Few know that Lulu was born with a thyroid dysfunction in a home for unwed mothers and was soon placed in an orphanage. It was there that her weight problem furthered her pain, preventing her adoption and making her the center of teasing by the other children. It was also during this time that LuLu learned to use her sense of humor as a defense.

That sense of humor later evolved into a highly successful career as an actress and comedienne with a lead role on “Hee Haw.” Success and wealth, however proved poisonous to the actress who began her career in her early twenties. Drug addiction led LuLu on a downward spiral that nearly destroyed her life and her career in 1971.

LuLu’s search for happiness and acceptance, which had almost led her to her personal destruction, instead led her to God. It was her new found faith in God that led her to begin using a talent that had been laying dormant for many years: her voice.

Listen to her sing the song that she wrote Failure Isn’t Final on You Tube.

Important Communication Guidelines


  1. Be a good listener. Do not answer a person before he has stopped talking. Proverbs 18:13 He that answereth a matter before he heareth it, it is folly and shame unto him.
  2. Think before you speak. Proverbs 15:23 A man hath joy by the answer of his mouth: and a word spoken in due season, how good is it!
  3. Do not use silence on a person to show your anger or frustration with him. Explain the reason that you are angry or frustrated. Colossians 4:6 Let your speech be alway with grace, seasoned with salt, that ye may know how ye ought to answer every man.
  4. Do not become involved in quarrels. Proverbs 20:3 It is an honour for a man to cease from strife: but every fool will be meddling.
  5. Do not respond in uncontrolled anger. Proverbs 15:1 A soft answer turneth away wrath: but grievous words stir up anger.
  6. When you are wrong, admit your offence and ask forgiveness. Proverbs 20:6 Most men will proclaim every one his own goodness: but a faithful man who can find?
  7. When you do forgive someone, never bring the offence up to him again. Genuine forgiveness means: I won’t bring it up to the person again-I won’t bring it up to anyone else-I won’t let my mind brood on it. Colossians 3:13 Forbearing one another, and forgiving one another, if any man have a quarrel against any: even as Christ forgave you, so also do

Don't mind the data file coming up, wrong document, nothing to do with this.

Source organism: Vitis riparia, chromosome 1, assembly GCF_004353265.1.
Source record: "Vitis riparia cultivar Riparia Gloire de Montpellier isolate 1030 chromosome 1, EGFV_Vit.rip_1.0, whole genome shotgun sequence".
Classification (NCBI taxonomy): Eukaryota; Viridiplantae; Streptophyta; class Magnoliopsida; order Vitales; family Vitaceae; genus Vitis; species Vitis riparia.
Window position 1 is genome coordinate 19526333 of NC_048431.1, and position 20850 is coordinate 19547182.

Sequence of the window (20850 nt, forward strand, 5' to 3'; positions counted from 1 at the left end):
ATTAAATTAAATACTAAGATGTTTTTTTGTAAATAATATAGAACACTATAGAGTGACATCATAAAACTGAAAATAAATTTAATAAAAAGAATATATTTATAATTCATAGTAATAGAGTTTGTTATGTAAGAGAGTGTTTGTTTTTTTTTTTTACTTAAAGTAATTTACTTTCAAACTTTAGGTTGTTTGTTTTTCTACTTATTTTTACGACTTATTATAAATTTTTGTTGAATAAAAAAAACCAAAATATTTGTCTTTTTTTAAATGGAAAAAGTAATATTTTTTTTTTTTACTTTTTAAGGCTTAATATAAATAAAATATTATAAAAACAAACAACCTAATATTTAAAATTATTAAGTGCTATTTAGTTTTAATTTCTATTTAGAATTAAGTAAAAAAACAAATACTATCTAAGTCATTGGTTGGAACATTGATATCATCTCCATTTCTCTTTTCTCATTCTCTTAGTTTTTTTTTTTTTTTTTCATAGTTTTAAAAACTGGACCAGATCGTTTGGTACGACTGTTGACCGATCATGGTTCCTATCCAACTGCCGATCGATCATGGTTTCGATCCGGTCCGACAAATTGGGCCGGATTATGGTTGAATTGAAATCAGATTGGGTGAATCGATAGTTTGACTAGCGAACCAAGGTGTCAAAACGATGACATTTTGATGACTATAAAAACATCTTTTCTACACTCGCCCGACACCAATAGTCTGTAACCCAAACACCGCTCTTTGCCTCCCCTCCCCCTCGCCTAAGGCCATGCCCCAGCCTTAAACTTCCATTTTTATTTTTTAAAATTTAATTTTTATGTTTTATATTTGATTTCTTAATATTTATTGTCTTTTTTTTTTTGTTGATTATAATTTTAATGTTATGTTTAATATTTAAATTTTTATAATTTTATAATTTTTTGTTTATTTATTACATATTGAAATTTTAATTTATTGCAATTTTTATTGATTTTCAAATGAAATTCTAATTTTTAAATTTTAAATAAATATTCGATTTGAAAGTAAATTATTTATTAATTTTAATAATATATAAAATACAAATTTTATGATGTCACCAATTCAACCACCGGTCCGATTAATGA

8. If someone verbally attacks, criticizes, or blames you, do not respond same way. Romans 12:21 Be not overcome of evil, but overcome evil with good.
  9. Try to understand the other person’s opinion. 1 Peter 3:9 Not rendering evil for evil, or railing for railing: but contrariwise blessing; knowing that ye are thereunto called, that ye should inherit a blessing.
  10. Do not blame or criticize the other person. Try to encourage and edify. Galatians 6:1 Brethren, if a man be overtaken in a fault, ye which are spiritual, restore such an one in the spirit of meekness; considering thyself, lest thou also be tempted.

Teaching a Child to Handle His Conflicts

One of the best ways to help your child learn to handle his conflicts is to demonstrate how you handle your conflicts.  After you have gone through a difficult situation, which could have been a conflict, talk to your child about it. Explain to him, “If I had really said or did what I wanted, I would have created a severe conflict with that person. How I thought before I spoke, and I chose my words, I prevented a conflict.” If you didn’t react in a right way, be brave enough to share with your child what you did wrong, and ask his forgiveness.

Tips to help teach your child how to handle conflicts:

  • Help your child learn to think about his words before he speaks them to others. Make up a childhood situation which could ultimately lead to a conflict. Then ask your child to explain to you how those words would make him feel. By allowing your child to imagine harsh words spoken to him, and how those words might make him feel, could help him learn to think before he speaks.
  • Help your child learn to make a better choice of his words. We all struggle at times when we don’t know what to say during disagreements. Explain to your child that it is much better to keep quiet than to say the wrong things. Share with him that people never forget bad things that are spoken to them.
  • Rehearse with your child these two things.  Will my words build up or tear down? Will my words be helpful or hurt-filled?
  • Help your child learn that his actions will speak louder than his words. Explain to him what he chooses to do will have a greater impact on someone than the words he says to him. If he says a kind word or does a kind act for his friend, it will show his friend that he cares more about him than what his words say to him.
  • Help your child learn from the mistakes of others. When you see other children having conflicts, use those situations as teaching moments. Ask your child, “How to you think that little girl felt when her friend said that to her?” Instead of complaining about your child’s conduct, watch how other children communicate, and use those examples, good or bad,  as teaching toola to handle his personal conflicts.